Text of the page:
I was also the queen of “cycles.” In the “on” seasons of summer and winter, I was extremely active – playing in the high alpine mountains surrounding Crested Butte, Colorado every possible moment. In the off season, I slacked and binged to equal extremes. Getting fit again for “on” season often required extreme diets and, worse, simply “diving in” – going on brutal and demanding expeditions and ever more extreme feats (I believe they call this “skiing yourself into shape”). These were usually successful; though, from time to time, they also led to injury (the “blown knee” kind of injury that comes from hucking a cliff early season with Jim Beam-soaked noodles as opposed to quads).
None of these extremes were healthy and they both had a negative impact on my mental health, my physical strength, and of course, my athletic performance.
Thus, while I looked healthy (and from outside appearances was strong and capable), I often realized that appearance through unhealthy means; my relationship with food and nutrition was particularly terrible (I would often eat a pack of Skittles prior to a bike race for “energy” – a practice I inherited from my Grandfather who, naturally athletic and opposed to “prissy things” like training, would eat Snickers and down a 40 prior to his 40+ mile swims – then feel guilty and fast for 8+ hours).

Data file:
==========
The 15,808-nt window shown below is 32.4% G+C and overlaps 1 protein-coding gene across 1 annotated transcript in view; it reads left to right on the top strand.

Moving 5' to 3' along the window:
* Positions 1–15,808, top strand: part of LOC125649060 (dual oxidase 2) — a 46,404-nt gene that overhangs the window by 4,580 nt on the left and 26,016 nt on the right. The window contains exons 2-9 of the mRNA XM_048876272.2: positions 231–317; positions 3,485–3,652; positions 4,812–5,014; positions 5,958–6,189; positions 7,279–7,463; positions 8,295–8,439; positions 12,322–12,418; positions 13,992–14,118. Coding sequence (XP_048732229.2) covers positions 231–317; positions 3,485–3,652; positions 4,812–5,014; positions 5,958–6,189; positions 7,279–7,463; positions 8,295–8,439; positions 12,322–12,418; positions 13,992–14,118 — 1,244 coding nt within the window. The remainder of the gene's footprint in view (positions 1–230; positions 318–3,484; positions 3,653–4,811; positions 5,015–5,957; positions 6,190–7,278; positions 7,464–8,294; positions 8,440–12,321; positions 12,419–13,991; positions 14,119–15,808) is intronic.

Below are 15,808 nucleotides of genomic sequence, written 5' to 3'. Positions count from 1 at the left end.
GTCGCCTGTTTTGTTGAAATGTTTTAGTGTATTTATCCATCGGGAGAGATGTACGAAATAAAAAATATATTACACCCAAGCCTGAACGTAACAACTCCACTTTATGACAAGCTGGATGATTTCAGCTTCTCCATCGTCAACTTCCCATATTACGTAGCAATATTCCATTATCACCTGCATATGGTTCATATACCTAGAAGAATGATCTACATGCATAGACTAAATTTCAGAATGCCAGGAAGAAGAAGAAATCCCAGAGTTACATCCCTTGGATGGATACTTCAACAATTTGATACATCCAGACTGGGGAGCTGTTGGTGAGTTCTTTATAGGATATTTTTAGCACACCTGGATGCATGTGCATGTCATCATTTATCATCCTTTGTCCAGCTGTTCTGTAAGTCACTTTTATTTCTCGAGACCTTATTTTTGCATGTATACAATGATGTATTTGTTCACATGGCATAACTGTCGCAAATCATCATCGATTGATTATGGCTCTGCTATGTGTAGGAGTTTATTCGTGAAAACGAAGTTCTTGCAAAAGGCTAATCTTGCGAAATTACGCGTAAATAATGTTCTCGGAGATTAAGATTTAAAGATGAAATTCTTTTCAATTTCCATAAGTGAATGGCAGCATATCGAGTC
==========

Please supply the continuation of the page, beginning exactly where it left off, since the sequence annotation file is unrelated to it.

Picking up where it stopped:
During my pregnancy I had gained about 45 pounds (which felt like 60 on my frame); my husband and I had also lost our housing (renting in a ski town is rough) when I was 8 months pregnant, prompting a cross country move, the purchase of a new home in a different state and community, the rush to find a midwife we trusted, and the chaos of giving birth at home while still unpacking.
In short, my life was chaos and my body reflected this.